If you see a capital "T" in the 3rd column of the other permission set (i.e. rwxrwxrwT), this means that the sticky bit is set, but that there is no execute ("x") permission for others.
If you see a capital "S" in the 3rd column of the user or group permission sets (i.e. rwSr-xr-x or rwxr-Sr-x), it means that the SUID/SGID permission is set, but that the execute bit isn't set (which would kind of defeat the purpose... but it is still possible to set the permissions to this).
There are a total of 4,096 possible ways to set the permissions on a file. I created a table that shows each possible permission with its numeric mode, what the permissions would look like, and then a plain english explanation.
developerWorks wouldn't let me post the permissions table here in the blog because it would put my posting over the size limit, so here is the link: http://ixbrian.com/unixpermissions.html
If you need to edit the sudoers file from a script, you might be tempted to directly edit the file. But like it says at the top of /etc/sudoers - the file must only be edited with the visudo command. This is because visudo validates the syntax before putting the new file in place. Without this syntax validation it is very easy to make a mistake in the file after which sudo no longer works (hopefully at that point you have the root password so you can still access root without sudo :) )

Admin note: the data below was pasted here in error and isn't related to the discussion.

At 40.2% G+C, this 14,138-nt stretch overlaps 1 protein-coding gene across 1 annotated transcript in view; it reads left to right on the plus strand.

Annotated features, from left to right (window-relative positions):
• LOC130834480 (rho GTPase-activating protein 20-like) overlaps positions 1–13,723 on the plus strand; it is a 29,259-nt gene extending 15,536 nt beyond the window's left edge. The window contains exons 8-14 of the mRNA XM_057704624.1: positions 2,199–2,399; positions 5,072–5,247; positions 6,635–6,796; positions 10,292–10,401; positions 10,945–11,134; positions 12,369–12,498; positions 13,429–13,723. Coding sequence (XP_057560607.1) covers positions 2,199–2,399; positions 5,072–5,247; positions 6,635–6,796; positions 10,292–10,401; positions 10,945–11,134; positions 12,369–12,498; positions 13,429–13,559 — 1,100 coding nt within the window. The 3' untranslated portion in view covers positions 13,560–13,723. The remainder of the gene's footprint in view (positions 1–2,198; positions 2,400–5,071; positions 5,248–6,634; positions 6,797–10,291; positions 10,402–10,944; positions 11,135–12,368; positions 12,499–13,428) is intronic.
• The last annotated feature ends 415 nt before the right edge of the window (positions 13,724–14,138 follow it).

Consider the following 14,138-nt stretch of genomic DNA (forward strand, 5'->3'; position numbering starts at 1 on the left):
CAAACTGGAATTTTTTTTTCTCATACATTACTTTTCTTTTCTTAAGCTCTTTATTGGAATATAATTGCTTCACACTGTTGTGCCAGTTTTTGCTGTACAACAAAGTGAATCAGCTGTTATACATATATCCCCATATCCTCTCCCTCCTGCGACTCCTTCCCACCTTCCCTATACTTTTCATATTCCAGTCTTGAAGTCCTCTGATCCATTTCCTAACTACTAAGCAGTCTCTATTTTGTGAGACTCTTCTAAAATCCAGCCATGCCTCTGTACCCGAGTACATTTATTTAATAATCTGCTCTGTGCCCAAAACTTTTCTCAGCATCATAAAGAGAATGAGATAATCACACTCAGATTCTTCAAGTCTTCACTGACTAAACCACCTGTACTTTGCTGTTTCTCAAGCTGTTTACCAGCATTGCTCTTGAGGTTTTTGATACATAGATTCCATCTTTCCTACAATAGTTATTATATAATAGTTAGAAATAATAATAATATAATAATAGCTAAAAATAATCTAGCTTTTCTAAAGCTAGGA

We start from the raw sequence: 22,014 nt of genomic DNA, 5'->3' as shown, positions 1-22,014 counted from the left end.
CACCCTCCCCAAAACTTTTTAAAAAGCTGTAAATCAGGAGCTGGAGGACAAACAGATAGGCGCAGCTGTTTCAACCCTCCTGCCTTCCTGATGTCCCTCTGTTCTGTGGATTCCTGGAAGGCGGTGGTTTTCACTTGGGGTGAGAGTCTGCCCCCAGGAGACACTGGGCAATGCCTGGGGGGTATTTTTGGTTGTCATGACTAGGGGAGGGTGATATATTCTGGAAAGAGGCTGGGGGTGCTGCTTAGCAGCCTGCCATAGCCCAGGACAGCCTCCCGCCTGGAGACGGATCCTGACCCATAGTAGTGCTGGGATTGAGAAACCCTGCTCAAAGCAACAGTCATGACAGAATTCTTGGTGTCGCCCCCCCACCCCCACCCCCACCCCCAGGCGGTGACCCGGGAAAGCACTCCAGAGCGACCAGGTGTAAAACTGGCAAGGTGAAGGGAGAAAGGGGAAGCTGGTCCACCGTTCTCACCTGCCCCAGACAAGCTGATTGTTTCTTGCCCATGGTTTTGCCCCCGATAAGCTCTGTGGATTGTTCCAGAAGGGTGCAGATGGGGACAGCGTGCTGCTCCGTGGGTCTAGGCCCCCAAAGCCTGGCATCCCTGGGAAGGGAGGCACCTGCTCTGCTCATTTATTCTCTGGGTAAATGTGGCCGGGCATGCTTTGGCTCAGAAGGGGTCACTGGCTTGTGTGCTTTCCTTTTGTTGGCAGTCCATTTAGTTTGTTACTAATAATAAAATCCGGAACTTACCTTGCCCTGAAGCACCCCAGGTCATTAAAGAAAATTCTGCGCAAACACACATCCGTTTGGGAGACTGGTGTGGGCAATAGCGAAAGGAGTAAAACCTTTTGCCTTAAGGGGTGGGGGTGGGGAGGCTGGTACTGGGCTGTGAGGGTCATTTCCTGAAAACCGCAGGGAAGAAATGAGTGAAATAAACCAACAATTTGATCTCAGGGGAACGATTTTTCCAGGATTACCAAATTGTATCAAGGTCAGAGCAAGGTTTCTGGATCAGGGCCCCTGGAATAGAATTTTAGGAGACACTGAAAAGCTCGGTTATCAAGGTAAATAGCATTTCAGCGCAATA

Here is an example of how a line can be added to the /etc/sudoers file from a script while still using the visudo command to ensure the syntax is valid:
The way the script works is when it is run it detects it was run with no parameters, and therefor goes to the "else" part of the code. It sets the EDITOR variable to the name of the script itself ($0), and then calls visudo. visudo runs the "EDITOR" program (in our case this script) with the temporary sudoers file name as a parameter. When the script is run by visudo, it has a parameter so it runs the first section of the "if" statement which echo's a line in to "$1" which is the name of the temporary sudoers file that visudo passed. The script then ends, and visudo validates the syntax and puts the sudoers file in place if no errors were found.
The previous example shows how to add a line, if you want to modify or delete lines you could use the ed editor (for more details on editing files with ed from a script see Script file edits with the "ed" editor. )
Here is an example to change a line in /etc/sudores. In this example, the "root ALL=(ALL) ALL" line is commented out:
Here is an example of deleting a line in /etc/sudoers. In this example, the "root ALL=(ALL) ALL" line is deleted:
|Modified on by brian_s|